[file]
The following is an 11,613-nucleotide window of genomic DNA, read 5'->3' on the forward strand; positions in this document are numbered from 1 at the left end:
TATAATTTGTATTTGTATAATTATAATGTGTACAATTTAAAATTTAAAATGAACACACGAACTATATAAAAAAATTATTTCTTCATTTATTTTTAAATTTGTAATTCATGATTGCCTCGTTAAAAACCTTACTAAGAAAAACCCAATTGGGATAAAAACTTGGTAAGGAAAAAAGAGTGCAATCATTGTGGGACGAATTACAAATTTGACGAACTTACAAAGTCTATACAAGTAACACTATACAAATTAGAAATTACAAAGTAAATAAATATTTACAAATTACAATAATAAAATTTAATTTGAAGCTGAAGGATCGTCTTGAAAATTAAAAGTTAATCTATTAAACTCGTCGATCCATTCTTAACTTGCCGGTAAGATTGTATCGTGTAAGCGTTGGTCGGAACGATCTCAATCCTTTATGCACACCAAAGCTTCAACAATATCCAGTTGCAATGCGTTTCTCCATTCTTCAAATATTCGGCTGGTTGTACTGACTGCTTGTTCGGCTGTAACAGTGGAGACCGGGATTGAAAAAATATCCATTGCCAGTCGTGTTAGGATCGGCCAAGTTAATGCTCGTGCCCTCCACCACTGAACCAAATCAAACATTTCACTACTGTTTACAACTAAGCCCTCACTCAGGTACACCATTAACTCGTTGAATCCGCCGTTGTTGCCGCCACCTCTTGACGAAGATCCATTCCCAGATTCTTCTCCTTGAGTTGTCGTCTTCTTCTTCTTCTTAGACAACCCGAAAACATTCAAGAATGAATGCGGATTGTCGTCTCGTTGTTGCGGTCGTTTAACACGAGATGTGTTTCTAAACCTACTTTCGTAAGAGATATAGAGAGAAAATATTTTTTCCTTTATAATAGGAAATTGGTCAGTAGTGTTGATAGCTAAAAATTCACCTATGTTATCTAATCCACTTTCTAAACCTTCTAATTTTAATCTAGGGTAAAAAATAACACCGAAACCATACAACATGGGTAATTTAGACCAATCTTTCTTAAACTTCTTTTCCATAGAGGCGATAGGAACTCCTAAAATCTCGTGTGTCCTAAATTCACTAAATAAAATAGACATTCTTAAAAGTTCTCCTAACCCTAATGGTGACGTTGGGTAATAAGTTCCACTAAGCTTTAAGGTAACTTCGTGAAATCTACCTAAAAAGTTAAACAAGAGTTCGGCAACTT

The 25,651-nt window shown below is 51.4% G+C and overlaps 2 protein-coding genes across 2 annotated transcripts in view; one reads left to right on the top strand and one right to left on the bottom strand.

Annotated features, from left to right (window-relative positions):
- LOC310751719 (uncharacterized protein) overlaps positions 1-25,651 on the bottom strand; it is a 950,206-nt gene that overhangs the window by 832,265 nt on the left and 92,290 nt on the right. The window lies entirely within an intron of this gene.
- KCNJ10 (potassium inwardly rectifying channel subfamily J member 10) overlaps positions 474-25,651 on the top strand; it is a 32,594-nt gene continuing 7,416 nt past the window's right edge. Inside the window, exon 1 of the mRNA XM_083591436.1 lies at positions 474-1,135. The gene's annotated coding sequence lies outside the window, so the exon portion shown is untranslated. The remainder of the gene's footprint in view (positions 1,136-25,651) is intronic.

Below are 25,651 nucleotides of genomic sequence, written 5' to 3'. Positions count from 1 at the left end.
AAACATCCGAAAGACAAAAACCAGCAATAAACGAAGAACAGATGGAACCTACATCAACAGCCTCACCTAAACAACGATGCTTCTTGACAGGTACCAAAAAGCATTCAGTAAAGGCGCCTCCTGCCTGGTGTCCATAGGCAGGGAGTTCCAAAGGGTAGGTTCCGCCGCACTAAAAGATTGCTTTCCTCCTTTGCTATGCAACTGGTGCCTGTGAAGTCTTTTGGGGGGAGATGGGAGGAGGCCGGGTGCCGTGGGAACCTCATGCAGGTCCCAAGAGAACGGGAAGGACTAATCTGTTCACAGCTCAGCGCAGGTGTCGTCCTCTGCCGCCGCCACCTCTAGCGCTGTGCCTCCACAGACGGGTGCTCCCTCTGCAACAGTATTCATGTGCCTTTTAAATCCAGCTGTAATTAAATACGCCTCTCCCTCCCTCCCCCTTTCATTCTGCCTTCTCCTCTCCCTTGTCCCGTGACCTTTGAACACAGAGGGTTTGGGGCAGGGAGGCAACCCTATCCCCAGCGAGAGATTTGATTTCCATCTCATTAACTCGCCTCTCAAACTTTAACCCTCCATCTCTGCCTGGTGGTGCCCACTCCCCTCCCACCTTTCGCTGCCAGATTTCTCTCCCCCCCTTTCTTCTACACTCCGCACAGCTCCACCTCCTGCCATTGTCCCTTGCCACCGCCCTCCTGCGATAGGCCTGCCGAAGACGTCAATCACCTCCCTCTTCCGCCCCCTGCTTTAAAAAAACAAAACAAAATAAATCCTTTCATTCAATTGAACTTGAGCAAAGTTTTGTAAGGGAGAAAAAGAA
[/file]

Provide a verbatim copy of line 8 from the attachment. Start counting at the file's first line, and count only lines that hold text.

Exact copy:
AAACATCCGAAAGACAAAAACCAGCAATAAACGAAGAACAGATGGAACCTACATCAACAGCCTCACCTAAACAACGATGCTTCTTGACAGGTACCAAAAAGCATTCAGTAAAGGCGCCTCCTGCCTGGTGTCCATAGGCAGGGAGTTCCAAAGGGTAGGTTCCGCCGCACTAAAAGATTGCTTTCCTCCTTTGCTATGCAACTGGTGCCTGTGAAGTCTTTTGGGGGGAGATGGGAGGAGGCCGGGTGCCGTGGGAACCTCATGCAGGTCCCAAGAGAACGGGAAGGACTAATCTGTTCACAGCTCAGCGCAGGTGTCGTCCTCTGCCGCCGCCACCTCTAGCGCTGTGCCTCCACAGACGGGTGCTCCCTCTGCAACAGTATTCATGTGCCTTTTAAATCCAGCTGTAATTAAATACGCCTCTCCCTCCCTCCCCCTTTCATTCTGCCTTCTCCTCTCCCTTGTCCCGTGACCTTTGAACACAGAGGGTTTGGGGCAGGGAGGCAACCCTATCCCCAGCGAGAGATTTGATTTCCATCTCATTAACTCGCCTCTCAAACTTTAACCCTCCATCTCTGCCTGGTGGTGCCCACTCCCCTCCCACCTTTCGCTGCCAGATTTCTCTCCCCCCCTTTCTTCTACACTCCGCACAGCTCCACCTCCTGCCATTGTCCCTTGCCACCGCCCTCCTGCGATAGGCCTGCCGAAGACGTCAATCACCTCCCTCTTCCGCCCCCTGCTTTAAAAAAACAAAACAAAATAAATCCTTTCATTCAATTGAACTTGAGCAAAGTTTTGTAAGGGAGAAAAAGAA